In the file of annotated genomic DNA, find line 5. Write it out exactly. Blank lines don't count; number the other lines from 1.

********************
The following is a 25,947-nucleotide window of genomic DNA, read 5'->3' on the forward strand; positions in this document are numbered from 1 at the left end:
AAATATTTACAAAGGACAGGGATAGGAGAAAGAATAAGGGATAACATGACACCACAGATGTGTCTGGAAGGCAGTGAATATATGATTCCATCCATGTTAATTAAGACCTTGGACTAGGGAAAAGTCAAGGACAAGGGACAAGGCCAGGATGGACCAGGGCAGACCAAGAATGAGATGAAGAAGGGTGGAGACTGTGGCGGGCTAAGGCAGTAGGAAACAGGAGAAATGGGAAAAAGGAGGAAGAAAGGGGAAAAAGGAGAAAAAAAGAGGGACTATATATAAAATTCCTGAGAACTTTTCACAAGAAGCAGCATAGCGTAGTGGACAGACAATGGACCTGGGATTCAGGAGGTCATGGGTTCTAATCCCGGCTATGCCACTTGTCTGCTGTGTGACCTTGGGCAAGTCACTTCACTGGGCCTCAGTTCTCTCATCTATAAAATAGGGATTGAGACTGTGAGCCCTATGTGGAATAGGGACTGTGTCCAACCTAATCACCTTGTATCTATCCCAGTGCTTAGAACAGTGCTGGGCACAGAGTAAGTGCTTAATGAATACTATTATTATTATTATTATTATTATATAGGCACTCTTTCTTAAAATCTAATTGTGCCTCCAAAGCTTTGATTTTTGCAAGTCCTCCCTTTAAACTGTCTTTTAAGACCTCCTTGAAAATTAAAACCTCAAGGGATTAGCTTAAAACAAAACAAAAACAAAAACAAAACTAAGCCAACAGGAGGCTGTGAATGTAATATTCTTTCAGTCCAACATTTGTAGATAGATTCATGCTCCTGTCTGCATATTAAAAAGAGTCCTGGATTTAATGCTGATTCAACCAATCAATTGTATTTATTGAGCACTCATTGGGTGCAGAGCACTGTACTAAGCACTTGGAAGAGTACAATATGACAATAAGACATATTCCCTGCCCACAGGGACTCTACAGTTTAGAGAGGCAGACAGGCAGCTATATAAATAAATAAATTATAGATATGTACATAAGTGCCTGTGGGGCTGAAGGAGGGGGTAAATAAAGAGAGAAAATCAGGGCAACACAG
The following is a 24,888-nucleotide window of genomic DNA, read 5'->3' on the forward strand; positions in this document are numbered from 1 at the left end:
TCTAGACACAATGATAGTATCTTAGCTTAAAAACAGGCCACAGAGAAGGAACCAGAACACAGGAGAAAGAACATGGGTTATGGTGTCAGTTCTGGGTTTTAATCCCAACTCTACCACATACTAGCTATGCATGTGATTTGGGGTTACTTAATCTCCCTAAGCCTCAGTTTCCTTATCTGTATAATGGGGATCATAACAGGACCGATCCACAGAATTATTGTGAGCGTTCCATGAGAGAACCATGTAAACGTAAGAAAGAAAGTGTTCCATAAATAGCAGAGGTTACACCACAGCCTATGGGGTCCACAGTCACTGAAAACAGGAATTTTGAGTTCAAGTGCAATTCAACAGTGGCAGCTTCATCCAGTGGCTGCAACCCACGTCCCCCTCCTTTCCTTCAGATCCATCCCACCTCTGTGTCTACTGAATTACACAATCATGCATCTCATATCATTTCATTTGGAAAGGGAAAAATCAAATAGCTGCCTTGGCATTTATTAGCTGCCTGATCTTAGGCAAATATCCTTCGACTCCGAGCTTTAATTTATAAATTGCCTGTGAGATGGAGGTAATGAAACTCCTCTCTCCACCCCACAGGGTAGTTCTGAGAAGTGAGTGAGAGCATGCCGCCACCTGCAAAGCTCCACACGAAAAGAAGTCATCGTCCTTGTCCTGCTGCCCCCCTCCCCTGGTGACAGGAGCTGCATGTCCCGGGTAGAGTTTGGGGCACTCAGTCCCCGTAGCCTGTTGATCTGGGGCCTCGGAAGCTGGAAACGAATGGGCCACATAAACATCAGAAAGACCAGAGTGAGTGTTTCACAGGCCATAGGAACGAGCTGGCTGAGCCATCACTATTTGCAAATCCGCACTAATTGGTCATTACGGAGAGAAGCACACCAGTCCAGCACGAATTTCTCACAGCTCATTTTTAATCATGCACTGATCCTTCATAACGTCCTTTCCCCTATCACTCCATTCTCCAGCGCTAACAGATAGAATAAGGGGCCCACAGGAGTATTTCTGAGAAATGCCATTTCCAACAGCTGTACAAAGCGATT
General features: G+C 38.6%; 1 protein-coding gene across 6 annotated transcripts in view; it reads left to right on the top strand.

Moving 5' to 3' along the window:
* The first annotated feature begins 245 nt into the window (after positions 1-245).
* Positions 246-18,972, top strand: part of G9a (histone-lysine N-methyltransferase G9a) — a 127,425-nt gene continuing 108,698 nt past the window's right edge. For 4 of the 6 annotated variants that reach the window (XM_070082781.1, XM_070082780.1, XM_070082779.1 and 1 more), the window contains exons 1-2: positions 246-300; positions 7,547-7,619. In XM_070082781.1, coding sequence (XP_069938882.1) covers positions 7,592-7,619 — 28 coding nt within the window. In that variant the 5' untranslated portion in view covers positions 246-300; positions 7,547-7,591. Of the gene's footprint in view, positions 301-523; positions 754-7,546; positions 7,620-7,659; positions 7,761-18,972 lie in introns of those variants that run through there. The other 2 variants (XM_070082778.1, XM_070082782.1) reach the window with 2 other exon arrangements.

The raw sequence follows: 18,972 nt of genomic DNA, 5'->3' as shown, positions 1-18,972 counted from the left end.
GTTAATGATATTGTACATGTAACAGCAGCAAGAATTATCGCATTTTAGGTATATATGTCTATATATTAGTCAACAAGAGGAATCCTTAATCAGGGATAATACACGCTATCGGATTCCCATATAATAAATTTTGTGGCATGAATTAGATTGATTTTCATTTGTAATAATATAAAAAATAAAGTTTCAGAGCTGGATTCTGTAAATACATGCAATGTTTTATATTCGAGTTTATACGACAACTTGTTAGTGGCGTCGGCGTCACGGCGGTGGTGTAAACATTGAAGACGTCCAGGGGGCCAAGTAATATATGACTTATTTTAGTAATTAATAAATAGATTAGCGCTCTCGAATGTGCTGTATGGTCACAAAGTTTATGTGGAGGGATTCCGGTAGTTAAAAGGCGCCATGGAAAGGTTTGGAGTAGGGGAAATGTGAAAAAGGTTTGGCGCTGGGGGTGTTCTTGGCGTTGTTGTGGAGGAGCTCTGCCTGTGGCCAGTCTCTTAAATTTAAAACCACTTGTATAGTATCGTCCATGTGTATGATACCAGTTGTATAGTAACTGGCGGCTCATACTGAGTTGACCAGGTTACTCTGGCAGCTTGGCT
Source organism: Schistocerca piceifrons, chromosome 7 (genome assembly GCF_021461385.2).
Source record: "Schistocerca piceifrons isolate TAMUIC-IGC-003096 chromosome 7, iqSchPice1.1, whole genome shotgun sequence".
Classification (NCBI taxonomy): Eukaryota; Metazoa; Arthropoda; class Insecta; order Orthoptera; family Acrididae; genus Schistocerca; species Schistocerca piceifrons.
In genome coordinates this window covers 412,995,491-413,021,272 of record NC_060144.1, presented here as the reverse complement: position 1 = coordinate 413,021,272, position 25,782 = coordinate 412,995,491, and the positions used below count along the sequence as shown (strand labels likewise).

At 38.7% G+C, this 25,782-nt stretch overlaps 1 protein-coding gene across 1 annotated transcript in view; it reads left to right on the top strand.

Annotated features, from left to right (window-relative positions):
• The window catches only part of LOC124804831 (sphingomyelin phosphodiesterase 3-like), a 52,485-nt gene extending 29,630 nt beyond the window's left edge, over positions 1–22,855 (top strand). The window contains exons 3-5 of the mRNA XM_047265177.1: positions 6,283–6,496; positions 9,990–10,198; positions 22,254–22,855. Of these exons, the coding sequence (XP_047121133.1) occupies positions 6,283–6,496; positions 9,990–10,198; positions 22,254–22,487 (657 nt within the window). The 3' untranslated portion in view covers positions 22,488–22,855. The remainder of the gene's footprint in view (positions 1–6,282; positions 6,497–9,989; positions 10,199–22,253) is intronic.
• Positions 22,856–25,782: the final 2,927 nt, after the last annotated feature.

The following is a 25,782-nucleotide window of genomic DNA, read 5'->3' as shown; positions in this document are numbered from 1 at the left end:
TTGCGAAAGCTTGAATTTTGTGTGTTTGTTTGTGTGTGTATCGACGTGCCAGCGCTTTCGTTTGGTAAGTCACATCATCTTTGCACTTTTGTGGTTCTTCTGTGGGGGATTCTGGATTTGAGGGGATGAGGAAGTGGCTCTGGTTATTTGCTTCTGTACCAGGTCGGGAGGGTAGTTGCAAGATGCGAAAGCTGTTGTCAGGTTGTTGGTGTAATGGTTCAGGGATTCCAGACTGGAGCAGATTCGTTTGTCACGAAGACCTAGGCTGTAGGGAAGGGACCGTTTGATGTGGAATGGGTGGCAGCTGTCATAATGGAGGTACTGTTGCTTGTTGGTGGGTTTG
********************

General features: G+C 38.6%; 1 protein-coding gene across 6 annotated transcripts in view; it reads left to right on the top strand.